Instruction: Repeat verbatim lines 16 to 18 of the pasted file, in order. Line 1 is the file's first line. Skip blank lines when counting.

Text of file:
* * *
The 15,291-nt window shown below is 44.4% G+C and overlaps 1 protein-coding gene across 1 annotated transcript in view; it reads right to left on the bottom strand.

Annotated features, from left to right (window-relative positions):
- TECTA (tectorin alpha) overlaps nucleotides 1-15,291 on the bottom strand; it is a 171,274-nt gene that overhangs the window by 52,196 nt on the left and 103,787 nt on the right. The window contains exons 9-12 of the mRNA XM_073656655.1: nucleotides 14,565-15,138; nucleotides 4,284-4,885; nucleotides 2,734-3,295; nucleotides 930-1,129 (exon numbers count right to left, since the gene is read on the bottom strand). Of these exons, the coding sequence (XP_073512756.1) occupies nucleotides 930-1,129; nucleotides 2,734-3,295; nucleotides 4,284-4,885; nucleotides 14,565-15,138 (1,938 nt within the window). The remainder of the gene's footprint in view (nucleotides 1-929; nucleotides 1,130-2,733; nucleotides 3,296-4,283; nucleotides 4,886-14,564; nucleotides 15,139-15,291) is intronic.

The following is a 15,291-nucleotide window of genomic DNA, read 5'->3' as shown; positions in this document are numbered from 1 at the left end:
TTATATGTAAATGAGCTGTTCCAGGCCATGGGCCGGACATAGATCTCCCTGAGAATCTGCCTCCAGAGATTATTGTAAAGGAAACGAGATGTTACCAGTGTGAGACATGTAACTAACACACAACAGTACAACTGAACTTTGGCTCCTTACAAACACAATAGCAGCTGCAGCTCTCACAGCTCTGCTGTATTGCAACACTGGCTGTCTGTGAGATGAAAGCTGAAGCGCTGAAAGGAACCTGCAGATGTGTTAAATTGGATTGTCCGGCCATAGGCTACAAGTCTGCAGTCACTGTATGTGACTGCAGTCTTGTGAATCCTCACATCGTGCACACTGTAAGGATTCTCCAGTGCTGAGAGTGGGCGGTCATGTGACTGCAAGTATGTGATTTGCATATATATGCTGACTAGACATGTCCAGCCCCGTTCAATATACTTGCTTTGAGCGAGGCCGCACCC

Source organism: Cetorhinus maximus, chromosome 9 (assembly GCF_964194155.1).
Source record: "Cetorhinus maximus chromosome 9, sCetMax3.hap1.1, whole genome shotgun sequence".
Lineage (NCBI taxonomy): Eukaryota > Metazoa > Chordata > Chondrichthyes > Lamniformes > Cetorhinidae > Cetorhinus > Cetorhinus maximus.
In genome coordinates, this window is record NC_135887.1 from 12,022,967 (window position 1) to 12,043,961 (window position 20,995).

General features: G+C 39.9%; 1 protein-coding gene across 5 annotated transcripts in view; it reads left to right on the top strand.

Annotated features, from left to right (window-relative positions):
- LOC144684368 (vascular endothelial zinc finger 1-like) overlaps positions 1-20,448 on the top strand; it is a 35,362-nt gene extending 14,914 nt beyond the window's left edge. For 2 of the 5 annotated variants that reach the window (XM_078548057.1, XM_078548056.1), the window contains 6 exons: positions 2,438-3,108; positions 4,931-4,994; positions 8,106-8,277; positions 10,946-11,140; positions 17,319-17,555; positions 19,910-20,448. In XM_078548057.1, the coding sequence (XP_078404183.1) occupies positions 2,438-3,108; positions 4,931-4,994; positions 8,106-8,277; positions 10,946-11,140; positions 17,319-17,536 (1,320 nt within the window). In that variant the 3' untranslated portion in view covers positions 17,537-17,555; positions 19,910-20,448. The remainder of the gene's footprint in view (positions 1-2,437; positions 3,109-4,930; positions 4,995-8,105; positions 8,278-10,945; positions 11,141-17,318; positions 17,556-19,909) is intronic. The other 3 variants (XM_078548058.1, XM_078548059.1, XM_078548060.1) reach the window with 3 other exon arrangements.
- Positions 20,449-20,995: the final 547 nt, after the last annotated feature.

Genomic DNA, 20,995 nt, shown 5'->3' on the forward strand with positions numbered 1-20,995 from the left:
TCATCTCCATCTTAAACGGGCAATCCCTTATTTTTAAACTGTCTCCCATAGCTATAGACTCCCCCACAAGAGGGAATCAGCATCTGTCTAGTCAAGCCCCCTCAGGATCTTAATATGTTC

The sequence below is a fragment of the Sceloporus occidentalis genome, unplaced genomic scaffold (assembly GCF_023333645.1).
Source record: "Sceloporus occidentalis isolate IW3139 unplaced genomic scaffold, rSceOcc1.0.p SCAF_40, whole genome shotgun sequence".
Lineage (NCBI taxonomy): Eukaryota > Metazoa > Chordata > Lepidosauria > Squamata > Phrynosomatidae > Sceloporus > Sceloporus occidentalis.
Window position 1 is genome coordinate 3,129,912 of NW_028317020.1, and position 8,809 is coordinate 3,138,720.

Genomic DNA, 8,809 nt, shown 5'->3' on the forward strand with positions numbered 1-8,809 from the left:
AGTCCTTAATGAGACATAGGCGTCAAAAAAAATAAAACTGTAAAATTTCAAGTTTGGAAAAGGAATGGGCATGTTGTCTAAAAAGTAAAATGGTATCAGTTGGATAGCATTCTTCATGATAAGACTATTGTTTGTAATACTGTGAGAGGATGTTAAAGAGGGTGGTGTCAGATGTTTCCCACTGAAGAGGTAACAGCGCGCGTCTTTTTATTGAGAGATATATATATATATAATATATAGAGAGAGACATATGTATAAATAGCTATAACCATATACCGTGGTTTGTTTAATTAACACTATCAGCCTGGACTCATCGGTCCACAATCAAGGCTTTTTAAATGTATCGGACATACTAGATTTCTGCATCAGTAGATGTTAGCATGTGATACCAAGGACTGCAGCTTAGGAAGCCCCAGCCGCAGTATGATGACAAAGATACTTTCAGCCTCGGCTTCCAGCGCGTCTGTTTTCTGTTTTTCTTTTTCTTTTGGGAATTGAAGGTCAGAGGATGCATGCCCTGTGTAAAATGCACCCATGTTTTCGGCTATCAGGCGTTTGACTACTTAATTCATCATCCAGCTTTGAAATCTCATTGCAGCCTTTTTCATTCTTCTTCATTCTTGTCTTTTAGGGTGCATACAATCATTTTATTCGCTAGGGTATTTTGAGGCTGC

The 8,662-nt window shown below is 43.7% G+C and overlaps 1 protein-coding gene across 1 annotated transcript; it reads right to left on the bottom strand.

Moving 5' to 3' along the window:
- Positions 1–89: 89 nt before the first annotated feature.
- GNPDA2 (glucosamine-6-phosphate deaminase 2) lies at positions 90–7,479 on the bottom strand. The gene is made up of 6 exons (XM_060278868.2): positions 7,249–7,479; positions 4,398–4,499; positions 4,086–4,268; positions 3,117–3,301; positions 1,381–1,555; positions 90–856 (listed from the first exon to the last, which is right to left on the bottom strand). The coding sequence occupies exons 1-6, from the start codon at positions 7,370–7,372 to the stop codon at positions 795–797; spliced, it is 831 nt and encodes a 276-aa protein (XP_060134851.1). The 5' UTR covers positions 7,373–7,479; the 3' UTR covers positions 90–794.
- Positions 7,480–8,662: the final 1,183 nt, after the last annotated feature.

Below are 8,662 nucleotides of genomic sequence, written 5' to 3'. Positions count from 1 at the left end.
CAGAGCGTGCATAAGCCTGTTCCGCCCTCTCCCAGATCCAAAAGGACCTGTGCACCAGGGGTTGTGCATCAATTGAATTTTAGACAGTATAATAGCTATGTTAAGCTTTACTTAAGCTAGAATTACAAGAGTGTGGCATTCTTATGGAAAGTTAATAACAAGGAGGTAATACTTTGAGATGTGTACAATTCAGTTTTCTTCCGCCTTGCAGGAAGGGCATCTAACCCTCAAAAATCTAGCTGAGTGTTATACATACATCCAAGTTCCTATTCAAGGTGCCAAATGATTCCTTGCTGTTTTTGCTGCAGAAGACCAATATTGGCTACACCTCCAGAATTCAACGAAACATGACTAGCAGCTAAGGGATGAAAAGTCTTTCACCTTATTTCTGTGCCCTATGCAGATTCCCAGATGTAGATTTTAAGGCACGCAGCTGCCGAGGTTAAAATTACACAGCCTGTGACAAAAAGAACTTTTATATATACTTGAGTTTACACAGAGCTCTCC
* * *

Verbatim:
The sequence below is a fragment of the Sceloporus occidentalis genome, unplaced genomic scaffold (assembly GCF_023333645.1).
Source record: "Sceloporus occidentalis isolate IW3139 unplaced genomic scaffold, rSceOcc1.0.p SCAF_40, whole genome shotgun sequence".
Lineage (NCBI taxonomy): Eukaryota > Metazoa > Chordata > Lepidosauria > Squamata > Phrynosomatidae > Sceloporus > Sceloporus occidentalis.